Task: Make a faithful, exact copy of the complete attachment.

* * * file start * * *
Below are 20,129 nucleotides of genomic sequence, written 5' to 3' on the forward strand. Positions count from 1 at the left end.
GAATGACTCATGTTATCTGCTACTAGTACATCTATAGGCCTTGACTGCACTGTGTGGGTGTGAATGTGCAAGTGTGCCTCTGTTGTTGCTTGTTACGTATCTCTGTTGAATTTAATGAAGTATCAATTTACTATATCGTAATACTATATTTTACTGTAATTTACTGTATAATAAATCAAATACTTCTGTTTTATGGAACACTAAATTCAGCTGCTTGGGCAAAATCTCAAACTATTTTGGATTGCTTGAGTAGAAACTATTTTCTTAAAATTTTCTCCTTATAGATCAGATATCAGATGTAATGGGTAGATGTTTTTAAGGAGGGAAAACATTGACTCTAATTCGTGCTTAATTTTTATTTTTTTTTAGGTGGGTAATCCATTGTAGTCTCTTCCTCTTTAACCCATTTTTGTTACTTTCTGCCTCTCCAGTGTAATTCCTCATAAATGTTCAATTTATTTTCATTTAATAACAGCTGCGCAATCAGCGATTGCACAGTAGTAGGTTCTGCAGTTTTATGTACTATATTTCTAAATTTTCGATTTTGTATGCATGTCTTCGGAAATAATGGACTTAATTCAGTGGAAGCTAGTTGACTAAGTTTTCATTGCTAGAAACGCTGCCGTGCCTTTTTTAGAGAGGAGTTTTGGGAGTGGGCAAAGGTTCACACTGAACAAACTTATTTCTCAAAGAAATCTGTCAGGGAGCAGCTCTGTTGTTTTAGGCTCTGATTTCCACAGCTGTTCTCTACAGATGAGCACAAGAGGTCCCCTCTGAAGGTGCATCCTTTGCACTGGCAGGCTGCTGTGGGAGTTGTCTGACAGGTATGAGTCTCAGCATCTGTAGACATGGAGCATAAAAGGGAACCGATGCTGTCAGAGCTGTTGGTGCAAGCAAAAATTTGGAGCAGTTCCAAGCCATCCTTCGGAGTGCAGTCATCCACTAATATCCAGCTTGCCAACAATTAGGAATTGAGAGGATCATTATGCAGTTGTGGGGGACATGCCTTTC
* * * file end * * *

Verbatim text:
Below are 20,129 nucleotides of genomic sequence, written 5' to 3' on the forward strand. Positions count from 1 at the left end.
GAATGACTCATGTTATCTGCTACTAGTACATCTATAGGCCTTGACTGCACTGTGTGGGTGTGAATGTGCAAGTGTGCCTCTGTTGTTGCTTGTTACGTATCTCTGTTGAATTTAATGAAGTATCAATTTACTATATCGTAATACTATATTTTACTGTAATTTACTGTATAATAAATCAAATACTTCTGTTTTATGGAACACTAAATTCAGCTGCTTGGGCAAAATCTCAAACTATTTTGGATTGCTTGAGTAGAAACTATTTTCTTAAAATTTTCTCCTTATAGATCAGATATCAGATGTAATGGGTAGATGTTTTTAAGGAGGGAAAACATTGACTCTAATTCGTGCTTAATTTTTATTTTTTTTTAGGTGGGTAATCCATTGTAGTCTCTTCCTCTTTAACCCATTTTTGTTACTTTCTGCCTCTCCAGTGTAATTCCTCATAAATGTTCAATTTATTTTCATTTAATAACAGCTGCGCAATCAGCGATTGCACAGTAGTAGGTTCTGCAGTTTTATGTACTATATTTCTAAATTTTCGATTTTGTATGCATGTCTTCGGAAATAATGGACTTAATTCAGTGGAAGCTAGTTGACTAAGTTTTCATTGCTAGAAACGCTGCCGTGCCTTTTTTAGAGAGGAGTTTTGGGAGTGGGCAAAGGTTCACACTGAACAAACTTATTTCTCAAAGAAATCTGTCAGGGAGCAGCTCTGTTGTTTTAGGCTCTGATTTCCACAGCTGTTCTCTACAGATGAGCACAAGAGGTCCCCTCTGAAGGTGCATCCTTTGCACTGGCAGGCTGCTGTGGGAGTTGTCTGACAGGTATGAGTCTCAGCATCTGTAGACATGGAGCATAAAAGGGAACCGATGCTGTCAGAGCTGTTGGTGCAAGCAAAAATTTGGAGCAGTTCCAAGCCATCCTTCGGAGTGCAGTCATCCACTAATATCCAGCTTGCCAACAATTAGGAATTGAGAGGATCATTATGCAGTTGTGGGGGACATGCCTTTC